The Risk Of Gene Variants Or Abnormalities

A gene is a sequence of nucleotides in a group of Deoxyribonucleic acid (DNA) strands. Every gene has a complete piece of DNA and has its genetic blueprint. The sequence of these DNA encodes a genetic information or physical traits and usually be inherited from your parents to their children, such as e.g.Physical and psychological characteristics, such as the child’s height, memory, appearance, etc. If the sequence of the DNA blue print is abnormal, it may contain information.

Knowledge Is Power.
Early Intervention Saves Lives.

The early stages of life are the most crucial as they are foundation of a child’s future health and development. While physical disabilities such as visual impairments can be identified before the child turns three, developmental disorders such as autism are not well visible so they are more likely to be diagnosed after the age of three.

Prevalence Rate Of Chronic Health Conditions Among Children In Malaysia

The early detection may facilitate a faster access to intervention which can significantly improve child’s condition.

Conditions Caused By Gene Variants

Conditions Symptoms
Asthma Breathing difficulty, wheezing and shortness of breath
ADHD Inability to concentrate and Hyperactivity
Allergic Rhinitis Nose inflammation triggered by Allergens
Wilson Disease Liver disease, central nervous system disorders or death
Atopic Dermatitis Eczema and itching
Hearing loss Partial or complete inability to Hear

Some Symptoms Analyzed By Genetic Screening

Newborn genetic screening can help to detect chromosomal abnormalities as well as the presence of risk factors early so that you are better equipped to address any potential problems to avoid the development of serious symptoms that may go undetected as the baby grows up.

Developmental Disorders

Includes Autism spectrum disorders, Social skill deficit, Learning disability, Intellectual disability.

Internal Organ Disorders

Includes Cardiac anomaly, Kidney dysplasia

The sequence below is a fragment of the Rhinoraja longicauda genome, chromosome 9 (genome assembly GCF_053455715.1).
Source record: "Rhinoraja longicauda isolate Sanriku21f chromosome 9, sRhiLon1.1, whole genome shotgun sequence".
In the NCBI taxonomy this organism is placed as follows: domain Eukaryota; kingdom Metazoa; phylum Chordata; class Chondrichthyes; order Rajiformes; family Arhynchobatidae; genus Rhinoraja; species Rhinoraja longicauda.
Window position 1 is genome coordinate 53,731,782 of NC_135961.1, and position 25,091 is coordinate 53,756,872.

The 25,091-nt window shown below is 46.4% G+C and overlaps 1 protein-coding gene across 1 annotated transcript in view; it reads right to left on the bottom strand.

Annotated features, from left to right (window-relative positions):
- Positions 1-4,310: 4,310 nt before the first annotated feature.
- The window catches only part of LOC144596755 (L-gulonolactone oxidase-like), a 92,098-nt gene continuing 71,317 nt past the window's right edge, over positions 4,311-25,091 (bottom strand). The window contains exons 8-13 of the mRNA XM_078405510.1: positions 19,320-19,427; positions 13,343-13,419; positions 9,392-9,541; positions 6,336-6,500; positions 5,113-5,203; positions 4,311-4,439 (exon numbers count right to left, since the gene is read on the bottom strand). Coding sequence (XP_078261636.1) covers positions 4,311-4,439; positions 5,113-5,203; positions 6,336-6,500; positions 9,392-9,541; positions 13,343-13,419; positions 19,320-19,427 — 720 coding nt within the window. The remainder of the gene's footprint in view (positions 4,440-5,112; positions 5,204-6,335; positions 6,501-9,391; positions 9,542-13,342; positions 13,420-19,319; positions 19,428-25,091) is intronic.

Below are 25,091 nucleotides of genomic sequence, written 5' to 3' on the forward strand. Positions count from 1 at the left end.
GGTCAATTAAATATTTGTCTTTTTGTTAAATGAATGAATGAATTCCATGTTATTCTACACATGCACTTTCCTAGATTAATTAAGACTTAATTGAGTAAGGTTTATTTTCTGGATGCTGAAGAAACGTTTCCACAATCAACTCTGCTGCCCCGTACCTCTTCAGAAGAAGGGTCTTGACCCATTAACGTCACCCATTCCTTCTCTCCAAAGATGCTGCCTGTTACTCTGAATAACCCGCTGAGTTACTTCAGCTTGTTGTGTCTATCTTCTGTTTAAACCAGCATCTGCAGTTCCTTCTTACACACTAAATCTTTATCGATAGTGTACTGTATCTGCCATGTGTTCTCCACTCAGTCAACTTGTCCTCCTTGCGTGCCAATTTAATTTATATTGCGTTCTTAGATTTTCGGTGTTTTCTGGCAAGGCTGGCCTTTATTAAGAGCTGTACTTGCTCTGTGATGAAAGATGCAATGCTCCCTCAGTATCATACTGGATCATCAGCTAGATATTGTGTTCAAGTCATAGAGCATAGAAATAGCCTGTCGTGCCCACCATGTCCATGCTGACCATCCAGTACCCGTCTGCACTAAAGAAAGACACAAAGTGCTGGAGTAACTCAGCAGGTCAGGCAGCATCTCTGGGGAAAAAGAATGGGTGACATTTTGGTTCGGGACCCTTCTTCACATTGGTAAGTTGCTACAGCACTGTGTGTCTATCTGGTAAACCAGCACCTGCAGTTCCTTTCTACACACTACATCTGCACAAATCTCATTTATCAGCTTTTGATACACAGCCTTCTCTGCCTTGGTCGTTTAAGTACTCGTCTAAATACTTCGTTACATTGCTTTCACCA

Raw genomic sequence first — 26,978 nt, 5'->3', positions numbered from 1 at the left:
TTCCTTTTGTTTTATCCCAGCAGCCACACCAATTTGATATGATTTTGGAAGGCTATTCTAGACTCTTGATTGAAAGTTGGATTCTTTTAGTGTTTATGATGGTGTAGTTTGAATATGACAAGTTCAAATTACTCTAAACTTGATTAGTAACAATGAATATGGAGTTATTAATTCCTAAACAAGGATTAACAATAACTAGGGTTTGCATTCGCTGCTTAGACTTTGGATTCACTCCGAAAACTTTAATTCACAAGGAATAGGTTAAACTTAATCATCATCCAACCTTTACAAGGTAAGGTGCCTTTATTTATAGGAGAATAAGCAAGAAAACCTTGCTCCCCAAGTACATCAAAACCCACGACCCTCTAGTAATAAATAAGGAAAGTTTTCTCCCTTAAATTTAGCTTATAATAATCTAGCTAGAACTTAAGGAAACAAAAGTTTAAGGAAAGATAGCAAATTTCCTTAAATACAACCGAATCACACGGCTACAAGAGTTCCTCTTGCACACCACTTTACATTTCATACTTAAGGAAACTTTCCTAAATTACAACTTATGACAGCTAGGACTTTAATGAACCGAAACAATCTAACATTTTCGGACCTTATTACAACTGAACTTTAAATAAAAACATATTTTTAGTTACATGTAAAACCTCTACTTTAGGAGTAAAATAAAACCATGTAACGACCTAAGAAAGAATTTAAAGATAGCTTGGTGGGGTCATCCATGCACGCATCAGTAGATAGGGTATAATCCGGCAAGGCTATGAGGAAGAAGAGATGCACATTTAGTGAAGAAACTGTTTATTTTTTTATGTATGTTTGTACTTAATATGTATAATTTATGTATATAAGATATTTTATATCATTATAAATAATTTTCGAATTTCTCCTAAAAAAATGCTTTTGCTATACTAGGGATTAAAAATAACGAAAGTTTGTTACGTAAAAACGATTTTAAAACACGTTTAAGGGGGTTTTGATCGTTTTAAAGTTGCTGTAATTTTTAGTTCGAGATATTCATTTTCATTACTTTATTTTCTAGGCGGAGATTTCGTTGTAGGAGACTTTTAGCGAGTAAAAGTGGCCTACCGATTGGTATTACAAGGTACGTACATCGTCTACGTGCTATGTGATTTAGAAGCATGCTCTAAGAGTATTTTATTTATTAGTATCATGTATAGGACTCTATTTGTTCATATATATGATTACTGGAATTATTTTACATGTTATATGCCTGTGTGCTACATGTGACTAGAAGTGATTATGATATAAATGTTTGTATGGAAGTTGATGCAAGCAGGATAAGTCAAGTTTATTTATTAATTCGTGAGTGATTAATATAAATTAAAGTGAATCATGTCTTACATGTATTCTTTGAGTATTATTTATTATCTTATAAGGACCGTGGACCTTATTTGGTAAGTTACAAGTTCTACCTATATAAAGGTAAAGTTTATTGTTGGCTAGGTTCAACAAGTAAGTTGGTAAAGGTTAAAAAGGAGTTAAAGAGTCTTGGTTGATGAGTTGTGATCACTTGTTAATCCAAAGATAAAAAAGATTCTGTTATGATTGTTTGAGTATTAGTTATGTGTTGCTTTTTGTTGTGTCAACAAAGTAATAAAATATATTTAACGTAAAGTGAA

Immune deficiency, Dysgenitalism.

Intellectual
Disability

Includes ADHD, Delusion, Anxiety disorder, Manic-depressive illness.

Physical
Disability

Includes skull deformity, Muscular hypotonia, Growth delay, Visual impairment.

Disclaimer & Test Limitation

bebegene® is tested by Eone-Diagnomics Genome Centre (EDGC, a clinical laboratory in South Korea. Recognized for its technology and excellence, the laboratory is certified with both CAP and CLIA accreditation, which includes other line of services such as microarray technology and Direct-to-Consumer genetic testing. EDGC has a quality management system in place to ensure maximum accuracy of screening results. Using technology of Single Nucleotide Polymorphism (SNP) chromosomal microarray, the test has a high resolution detection limit reaching 50kb and is able to detect chromosomal abnormalities as small as 200kb. As with any screening tests, false positive or false negative results cannot be completely eliminated due to various reasons including but not limited to specimen quality and other variables. This is a genetic screening test related to the genetic predisposition developmental disorders. It cannot be considered as a diagnostic test. Hence, the risk of a disorder should never be precluded solely on the basis of screening. If pathogenic variants are detected, follow up testing is recommended to confirm the results. Signs or symptoms observed should be followed up immediately by a professional healthcare provider.

Reference

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2) Sahril N, Ahmad NA, Idris IB, et al. Mental Health Problems of Children. National Health & Morbidity Survey 2015. 2. Kuala Lumpur: Ministry of Health Malaysia; 2015. p. 190-205.
3) Gomez R, Hafetz N. DSM-IV ADHD: Prevalence based on parent and teacher ratings of Malaysian primary school children. Asian J Psychiatr. 2011;4(1):41-4.
4) Atopic dermatitis/ Eczema. Allergy Centre Malaysia. http://www.allergycentre.com.my/atopic.html. Accessed 8 September 8, 2020.
5) Goh YY, Keshavarzi F, Chew YL. Prevalence of Atopic Dermatitis and Pattern of Drug Therapy in Malaysian Children. Dermatitis. 2018;29(3):151-161.

6) National Health and Morbidity Survey 2011. Healthcare Demand And Out-Of-Pocket Health Expenditure. Volume III.http://iku.moh.gov.my/images/IKU/Document/REPORT/NHMS2011-VolumeIII.pdf. Accessed September 8, 2020.

7) Institute for Public Health (IPH). The Third National Health and Morbidity Survey (NHMS III) 2006, Asthma (Ministry of Health, Malaysia, 2008). http://iku.moh.gov.my/images/IKU/Document/REPORT/2006/ExecutiveSummary.pdf. Accessed February 24, 2021.

8) National ORL Registry – Hearing and Otology Related Disease/Cochlear Implant. The Annual Report National ORL Registry Hearing and Otology Related Disease / Cochlear Implant – Vol. 1 (January 2010- December 2011). Malaysia: Ministry of Health Malaysia; 2013. ISSN 2289-4179.
9) Family Health Division. Ministry of Health. Paper presented at: Prosiding Mesyuarat Membincangkan Hasil Kajian Saringan dan Pengendalian Masalah Autisme. May 16 – 18, 2006; Hotel Dynasty, Kuala Lumpur, Malaysia.

10) Katelaris C, Lai C, Rhee C, et al. Nasal allergies in the Asian-Pacific population: Results from the Allergies in Asia-Pacific Survey. Am J Rhinol Allergy. 2011; 25 (5):3-15. https://pubmed.ncbi.nlm.nih.gov/22185687/. Accessed September 9, 2020.